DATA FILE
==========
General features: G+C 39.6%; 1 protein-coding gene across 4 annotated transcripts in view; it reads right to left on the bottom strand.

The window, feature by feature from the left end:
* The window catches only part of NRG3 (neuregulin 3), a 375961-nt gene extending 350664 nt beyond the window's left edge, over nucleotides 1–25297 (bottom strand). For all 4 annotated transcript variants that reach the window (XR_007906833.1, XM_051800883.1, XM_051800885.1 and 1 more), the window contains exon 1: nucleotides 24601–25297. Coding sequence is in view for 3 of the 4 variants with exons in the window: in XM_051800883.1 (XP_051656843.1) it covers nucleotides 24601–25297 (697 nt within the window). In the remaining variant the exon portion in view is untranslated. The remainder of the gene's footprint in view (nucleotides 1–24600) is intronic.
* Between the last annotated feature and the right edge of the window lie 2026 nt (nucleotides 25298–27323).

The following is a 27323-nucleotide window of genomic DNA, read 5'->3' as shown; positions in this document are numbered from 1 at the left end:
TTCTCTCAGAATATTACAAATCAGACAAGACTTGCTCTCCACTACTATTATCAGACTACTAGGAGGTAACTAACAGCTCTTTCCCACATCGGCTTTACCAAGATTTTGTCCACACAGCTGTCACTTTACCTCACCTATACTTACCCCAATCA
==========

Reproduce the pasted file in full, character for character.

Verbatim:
General features: G+C 39.6%; 1 protein-coding gene across 4 annotated transcripts in view; it reads right to left on the bottom strand.

The window, feature by feature from the left end:
* The window catches only part of NRG3 (neuregulin 3), a 375961-nt gene extending 350664 nt beyond the window's left edge, over nucleotides 1–25297 (bottom strand). For all 4 annotated transcript variants that reach the window (XR_007906833.1, XM_051800883.1, XM_051800885.1 and 1 more), the window contains exon 1: nucleotides 24601–25297. Coding sequence is in view for 3 of the 4 variants with exons in the window: in XM_051800883.1 (XP_051656843.1) it covers nucleotides 24601–25297 (697 nt within the window). In the remaining variant the exon portion in view is untranslated. The remainder of the gene's footprint in view (nucleotides 1–24600) is intronic.
* Between the last annotated feature and the right edge of the window lie 2026 nt (nucleotides 25298–27323).

The following is a 27323-nucleotide window of genomic DNA, read 5'->3' as shown; positions in this document are numbered from 1 at the left end:
TTCTCTCAGAATATTACAAATCAGACAAGACTTGCTCTCCACTACTATTATCAGACTACTAGGAGGTAACTAACAGCTCTTTCCCACATCGGCTTTACCAAGATTTTGTCCACACAGCTGTCACTTTACCTCACCTATACTTACCCCAATCA